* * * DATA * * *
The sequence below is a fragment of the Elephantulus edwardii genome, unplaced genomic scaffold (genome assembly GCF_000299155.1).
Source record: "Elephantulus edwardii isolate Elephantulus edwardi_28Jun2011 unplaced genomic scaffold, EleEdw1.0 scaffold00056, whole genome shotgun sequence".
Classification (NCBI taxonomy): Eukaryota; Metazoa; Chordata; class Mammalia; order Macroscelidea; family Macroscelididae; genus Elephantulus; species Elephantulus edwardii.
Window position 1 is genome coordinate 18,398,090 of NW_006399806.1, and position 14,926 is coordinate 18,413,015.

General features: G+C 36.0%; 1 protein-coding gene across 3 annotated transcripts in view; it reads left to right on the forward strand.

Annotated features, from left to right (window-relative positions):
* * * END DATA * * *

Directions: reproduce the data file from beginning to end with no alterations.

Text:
The sequence below is a fragment of the Elephantulus edwardii genome, unplaced genomic scaffold (genome assembly GCF_000299155.1).
Source record: "Elephantulus edwardii isolate Elephantulus edwardi_28Jun2011 unplaced genomic scaffold, EleEdw1.0 scaffold00056, whole genome shotgun sequence".
Classification (NCBI taxonomy): Eukaryota; Metazoa; Chordata; class Mammalia; order Macroscelidea; family Macroscelididae; genus Elephantulus; species Elephantulus edwardii.
Window position 1 is genome coordinate 18,398,090 of NW_006399806.1, and position 14,926 is coordinate 18,413,015.

General features: G+C 36.0%; 1 protein-coding gene across 3 annotated transcripts in view; it reads left to right on the forward strand.

Annotated features, from left to right (window-relative positions):